Define new random variables $U = X + Z$ and $V = Y + Z$. The joint pdf of $U$ and $V$ is $$ f_{UV}(u, v) = \frac{\partial}{\partial u}\frac{\partial}{\partial v} F_{UV}(u, v)\, , $$ where $F_{UV}(u, v)$, the joint cdf of $u$ and $v$, is given by \begin{align} F_{UV}(u, v) &= P\left(x+z < u,\; y+z < v\right)\\[0.1in] &= P\left(x < u-z,\; y < v-z\right)\\[0.1in] &= \int_{-\infty}^{+\infty} dz\, f_Z(z) \int_{-\infty}^{u-z} dx\, f_X(x) \int_{-\infty}^{v-z} dy\, f_Y(y)\, . \end{align}

The joint pdf of $U$ and $V$ then becomes: \begin{align} f_{UV}(u, v) &= \frac{\partial}{\partial u}\frac{\partial}{\partial v} F_{UV}(u, v)\\[0.1in] &= \int_{-\infty}^{+\infty} dz\; f_Z(z)\; f_X(u-z)\; f_Y(v-z) \qquad\qquad (1) \end{align}

Define the two-dimensional Fourier transform of the pdf $f_{UV}(u, v)$ as \begin{equation} \hat{f}_{UV}(s, t) \;\equiv\; \int_{-\infty}^{+\infty}du\, e^{-isu} \int_{-\infty}^{+\infty}dv\, e^{-itv} f_{UV}(u, v)\, , \end{equation} where $s$ and $t$ are frequencies.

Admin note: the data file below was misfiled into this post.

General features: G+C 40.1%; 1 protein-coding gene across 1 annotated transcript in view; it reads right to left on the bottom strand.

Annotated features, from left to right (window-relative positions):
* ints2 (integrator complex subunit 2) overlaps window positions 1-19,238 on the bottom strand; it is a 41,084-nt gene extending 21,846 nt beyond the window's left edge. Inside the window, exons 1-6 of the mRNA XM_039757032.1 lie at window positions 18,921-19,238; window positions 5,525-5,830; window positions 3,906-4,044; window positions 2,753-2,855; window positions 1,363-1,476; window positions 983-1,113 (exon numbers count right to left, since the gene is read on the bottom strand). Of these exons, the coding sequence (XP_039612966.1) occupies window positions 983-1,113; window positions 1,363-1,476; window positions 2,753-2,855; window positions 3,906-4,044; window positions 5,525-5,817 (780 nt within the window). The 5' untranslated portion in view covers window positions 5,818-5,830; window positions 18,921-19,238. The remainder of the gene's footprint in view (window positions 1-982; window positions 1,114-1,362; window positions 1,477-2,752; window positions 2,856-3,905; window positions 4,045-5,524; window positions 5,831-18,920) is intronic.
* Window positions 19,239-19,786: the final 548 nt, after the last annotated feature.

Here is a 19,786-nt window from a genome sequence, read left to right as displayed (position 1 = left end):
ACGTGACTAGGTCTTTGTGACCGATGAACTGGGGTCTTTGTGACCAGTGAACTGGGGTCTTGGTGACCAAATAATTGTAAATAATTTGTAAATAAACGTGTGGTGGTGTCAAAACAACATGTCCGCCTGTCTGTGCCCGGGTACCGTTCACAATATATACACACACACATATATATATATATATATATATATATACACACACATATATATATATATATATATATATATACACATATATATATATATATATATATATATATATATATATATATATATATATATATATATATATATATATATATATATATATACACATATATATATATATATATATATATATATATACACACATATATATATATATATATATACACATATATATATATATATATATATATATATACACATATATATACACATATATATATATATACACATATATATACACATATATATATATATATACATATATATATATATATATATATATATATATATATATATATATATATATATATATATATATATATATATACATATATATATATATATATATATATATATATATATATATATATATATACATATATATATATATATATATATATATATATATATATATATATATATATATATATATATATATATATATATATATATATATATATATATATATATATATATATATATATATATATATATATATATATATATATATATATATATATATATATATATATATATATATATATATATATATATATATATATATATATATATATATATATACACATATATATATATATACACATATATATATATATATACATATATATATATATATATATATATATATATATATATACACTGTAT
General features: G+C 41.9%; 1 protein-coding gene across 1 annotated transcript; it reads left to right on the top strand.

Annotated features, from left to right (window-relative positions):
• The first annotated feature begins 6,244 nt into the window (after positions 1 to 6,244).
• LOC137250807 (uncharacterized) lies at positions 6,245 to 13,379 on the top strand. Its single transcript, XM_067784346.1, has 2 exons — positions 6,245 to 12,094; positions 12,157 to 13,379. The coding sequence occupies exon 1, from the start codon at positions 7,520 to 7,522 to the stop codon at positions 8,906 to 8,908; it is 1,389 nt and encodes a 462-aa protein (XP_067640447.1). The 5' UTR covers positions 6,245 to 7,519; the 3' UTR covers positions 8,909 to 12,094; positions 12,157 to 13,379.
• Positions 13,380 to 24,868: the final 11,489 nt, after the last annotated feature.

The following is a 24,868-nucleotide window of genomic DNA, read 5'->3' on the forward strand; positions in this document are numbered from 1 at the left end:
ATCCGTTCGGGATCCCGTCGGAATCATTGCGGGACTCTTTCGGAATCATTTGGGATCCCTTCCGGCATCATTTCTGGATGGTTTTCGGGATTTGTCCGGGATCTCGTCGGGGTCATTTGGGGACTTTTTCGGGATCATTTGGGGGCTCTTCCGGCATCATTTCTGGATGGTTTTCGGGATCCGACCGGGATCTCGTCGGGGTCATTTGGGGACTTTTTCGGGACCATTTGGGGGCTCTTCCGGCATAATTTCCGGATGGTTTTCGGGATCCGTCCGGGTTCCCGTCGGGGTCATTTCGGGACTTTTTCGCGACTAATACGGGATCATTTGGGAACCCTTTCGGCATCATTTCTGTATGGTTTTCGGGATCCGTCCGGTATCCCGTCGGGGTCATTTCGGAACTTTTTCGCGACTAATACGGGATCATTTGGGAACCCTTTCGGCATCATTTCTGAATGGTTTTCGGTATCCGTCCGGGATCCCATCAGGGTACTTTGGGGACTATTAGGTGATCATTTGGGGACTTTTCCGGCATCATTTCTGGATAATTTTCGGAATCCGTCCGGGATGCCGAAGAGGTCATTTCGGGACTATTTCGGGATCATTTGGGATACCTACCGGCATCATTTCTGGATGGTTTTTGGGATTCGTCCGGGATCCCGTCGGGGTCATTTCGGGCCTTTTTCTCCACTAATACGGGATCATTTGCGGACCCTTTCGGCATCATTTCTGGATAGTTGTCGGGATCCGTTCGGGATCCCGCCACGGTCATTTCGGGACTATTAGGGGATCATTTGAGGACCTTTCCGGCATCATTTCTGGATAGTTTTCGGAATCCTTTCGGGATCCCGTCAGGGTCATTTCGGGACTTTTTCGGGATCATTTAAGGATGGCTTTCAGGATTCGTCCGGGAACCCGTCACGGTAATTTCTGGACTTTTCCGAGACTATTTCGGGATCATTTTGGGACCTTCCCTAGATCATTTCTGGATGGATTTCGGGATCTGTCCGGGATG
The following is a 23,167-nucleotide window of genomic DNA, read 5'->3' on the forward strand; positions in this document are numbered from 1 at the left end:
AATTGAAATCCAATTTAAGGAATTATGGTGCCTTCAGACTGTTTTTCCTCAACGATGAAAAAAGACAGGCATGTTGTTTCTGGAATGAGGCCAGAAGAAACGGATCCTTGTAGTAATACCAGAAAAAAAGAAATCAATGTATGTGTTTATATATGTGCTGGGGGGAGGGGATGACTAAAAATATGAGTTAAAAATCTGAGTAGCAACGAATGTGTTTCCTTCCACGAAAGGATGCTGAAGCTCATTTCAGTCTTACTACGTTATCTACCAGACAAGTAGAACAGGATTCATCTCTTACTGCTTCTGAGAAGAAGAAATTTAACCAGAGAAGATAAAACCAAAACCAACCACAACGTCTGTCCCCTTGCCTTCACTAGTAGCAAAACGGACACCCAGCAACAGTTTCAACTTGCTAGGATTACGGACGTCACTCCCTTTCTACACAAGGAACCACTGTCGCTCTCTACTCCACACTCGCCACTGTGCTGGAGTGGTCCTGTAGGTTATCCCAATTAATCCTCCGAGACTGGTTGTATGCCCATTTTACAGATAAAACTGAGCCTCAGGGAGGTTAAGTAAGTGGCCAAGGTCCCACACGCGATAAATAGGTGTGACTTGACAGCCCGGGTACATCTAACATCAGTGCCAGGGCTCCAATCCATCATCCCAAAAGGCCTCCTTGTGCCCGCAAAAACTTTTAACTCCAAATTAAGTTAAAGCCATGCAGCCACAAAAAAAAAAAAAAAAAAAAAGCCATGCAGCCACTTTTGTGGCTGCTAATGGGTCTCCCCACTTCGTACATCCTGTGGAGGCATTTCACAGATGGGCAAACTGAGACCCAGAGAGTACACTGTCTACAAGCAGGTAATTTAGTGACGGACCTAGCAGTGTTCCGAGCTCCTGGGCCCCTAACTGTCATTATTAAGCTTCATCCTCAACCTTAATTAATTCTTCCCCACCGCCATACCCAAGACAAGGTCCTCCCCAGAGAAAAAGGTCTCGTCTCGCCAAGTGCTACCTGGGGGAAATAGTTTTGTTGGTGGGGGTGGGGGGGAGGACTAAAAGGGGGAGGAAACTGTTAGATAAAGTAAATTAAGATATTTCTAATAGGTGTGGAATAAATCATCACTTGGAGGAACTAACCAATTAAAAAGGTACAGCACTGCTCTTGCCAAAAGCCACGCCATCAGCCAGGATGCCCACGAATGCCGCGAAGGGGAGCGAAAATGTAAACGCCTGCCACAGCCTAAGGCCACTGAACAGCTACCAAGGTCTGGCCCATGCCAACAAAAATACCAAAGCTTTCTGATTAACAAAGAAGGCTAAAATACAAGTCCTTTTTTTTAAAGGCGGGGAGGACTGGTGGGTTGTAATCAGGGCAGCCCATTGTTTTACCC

Using this definition, take a Fourier transform of both sides of Eq. (1) above to yield \begin{align} \hat{f}_{UV}(s, t) &= \int_{-\infty}^{+\infty} dz\, f_Z(z)\; \int_{-\infty}^{+\infty} du\, e^{-isu}\, f_X(u-z)\; \int_{-\infty}^{+\infty} dv\, e^{-itv}\, f_Y(v-z)\\[0.1in] &= \int_{-\infty}^{+\infty} dz\,e^{-i(s+t)z}\, f_Z(z)\; \hat{f}_{X}(s)\; \hat{f}_{Y}(t)\\[0.1in] &= \hat{f}_{Z}(s+t)\; \hat{f}_{X}(s)\; \hat{f}_{Y}(t)\, . \end{align} Between the first and second lines above, we have made a change of variables $u\rightarrow u+z$, $v\rightarrow v+z$.